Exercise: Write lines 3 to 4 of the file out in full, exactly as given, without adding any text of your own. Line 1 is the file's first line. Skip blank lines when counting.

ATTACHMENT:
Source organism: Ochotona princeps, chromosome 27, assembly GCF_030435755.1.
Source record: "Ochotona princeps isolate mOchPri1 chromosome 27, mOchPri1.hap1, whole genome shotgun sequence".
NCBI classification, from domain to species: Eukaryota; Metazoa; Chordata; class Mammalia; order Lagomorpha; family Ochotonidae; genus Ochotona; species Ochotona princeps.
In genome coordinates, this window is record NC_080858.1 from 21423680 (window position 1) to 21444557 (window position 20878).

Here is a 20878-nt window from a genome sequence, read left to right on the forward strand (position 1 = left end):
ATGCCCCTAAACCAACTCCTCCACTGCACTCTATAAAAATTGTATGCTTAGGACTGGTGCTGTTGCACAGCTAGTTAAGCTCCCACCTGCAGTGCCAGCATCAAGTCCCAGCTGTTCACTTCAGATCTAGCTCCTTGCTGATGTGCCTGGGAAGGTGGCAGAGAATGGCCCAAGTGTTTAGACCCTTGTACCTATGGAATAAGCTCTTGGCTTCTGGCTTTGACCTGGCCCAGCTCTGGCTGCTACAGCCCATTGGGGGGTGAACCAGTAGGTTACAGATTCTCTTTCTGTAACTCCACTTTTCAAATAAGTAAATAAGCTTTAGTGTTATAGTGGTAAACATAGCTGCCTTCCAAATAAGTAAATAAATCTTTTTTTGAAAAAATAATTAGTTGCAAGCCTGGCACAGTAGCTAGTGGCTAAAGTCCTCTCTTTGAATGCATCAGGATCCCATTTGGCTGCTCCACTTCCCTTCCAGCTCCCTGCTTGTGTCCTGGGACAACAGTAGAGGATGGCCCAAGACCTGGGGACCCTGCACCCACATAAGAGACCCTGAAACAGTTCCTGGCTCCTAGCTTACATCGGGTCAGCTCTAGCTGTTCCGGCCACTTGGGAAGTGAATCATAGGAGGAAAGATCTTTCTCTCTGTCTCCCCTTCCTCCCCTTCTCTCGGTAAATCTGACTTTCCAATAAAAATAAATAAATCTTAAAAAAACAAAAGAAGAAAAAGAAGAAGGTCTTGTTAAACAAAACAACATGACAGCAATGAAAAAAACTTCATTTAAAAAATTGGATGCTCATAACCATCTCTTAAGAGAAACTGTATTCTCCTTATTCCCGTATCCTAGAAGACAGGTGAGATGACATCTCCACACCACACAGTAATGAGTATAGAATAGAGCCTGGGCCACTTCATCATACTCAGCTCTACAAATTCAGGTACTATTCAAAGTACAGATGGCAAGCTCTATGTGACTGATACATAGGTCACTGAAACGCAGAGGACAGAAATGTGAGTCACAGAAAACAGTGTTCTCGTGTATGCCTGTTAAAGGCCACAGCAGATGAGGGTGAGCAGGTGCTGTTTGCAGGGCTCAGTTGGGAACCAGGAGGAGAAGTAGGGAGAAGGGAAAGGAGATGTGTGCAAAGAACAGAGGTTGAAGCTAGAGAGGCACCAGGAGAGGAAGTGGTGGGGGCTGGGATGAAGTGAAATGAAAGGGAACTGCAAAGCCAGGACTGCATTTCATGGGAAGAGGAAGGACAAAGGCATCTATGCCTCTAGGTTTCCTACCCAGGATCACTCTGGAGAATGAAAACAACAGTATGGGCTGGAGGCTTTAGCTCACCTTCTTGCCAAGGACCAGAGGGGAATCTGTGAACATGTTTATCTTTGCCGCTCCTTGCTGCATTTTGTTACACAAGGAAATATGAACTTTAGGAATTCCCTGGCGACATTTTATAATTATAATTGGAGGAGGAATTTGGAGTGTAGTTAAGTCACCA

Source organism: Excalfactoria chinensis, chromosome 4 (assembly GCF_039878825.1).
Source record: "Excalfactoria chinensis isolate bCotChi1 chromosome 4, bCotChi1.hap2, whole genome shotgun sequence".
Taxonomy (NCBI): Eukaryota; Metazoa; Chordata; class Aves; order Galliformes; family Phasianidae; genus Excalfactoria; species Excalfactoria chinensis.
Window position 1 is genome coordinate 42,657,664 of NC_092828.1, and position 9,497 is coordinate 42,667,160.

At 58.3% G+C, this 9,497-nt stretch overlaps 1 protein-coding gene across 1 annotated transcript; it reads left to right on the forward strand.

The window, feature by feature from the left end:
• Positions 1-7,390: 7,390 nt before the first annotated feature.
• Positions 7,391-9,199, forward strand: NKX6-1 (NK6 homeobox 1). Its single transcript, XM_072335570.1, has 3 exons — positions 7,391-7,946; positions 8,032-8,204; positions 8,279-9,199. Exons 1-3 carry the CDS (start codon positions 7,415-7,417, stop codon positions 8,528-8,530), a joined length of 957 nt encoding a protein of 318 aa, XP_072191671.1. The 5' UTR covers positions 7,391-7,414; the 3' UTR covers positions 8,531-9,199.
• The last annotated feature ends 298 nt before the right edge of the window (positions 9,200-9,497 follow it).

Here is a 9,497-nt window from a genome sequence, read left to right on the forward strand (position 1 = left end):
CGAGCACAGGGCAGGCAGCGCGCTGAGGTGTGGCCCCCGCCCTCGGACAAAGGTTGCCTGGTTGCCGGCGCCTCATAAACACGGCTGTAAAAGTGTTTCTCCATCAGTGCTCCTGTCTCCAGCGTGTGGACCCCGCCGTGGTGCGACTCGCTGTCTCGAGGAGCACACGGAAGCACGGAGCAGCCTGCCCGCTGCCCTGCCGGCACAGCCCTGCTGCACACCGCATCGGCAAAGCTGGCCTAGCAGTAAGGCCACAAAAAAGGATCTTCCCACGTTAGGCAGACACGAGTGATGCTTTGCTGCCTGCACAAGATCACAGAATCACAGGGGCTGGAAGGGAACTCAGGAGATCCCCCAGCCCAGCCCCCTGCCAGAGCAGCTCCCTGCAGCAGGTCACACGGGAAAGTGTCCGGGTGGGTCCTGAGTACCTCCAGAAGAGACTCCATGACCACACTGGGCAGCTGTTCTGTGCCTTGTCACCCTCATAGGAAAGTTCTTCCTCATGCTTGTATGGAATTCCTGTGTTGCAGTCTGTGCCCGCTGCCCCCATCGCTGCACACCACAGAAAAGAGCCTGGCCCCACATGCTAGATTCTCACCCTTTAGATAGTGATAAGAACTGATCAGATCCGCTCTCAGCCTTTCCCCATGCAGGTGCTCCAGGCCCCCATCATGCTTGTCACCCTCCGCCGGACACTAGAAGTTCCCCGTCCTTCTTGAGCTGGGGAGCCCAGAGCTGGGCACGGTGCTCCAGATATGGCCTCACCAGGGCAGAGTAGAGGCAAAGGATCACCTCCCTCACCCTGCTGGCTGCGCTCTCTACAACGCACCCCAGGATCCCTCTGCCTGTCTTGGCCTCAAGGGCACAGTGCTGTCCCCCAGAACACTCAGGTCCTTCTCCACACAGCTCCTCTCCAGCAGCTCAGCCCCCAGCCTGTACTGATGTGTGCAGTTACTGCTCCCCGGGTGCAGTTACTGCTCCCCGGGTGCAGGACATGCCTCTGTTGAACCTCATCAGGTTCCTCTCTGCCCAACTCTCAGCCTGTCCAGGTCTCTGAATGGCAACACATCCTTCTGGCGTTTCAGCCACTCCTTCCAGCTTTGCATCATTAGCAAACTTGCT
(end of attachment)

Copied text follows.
NCBI classification, from domain to species: Eukaryota; Metazoa; Chordata; class Mammalia; order Lagomorpha; family Ochotonidae; genus Ochotona; species Ochotona princeps.
In genome coordinates, this window is record NC_080858.1 from 21423680 (window position 1) to 21444557 (window position 20878).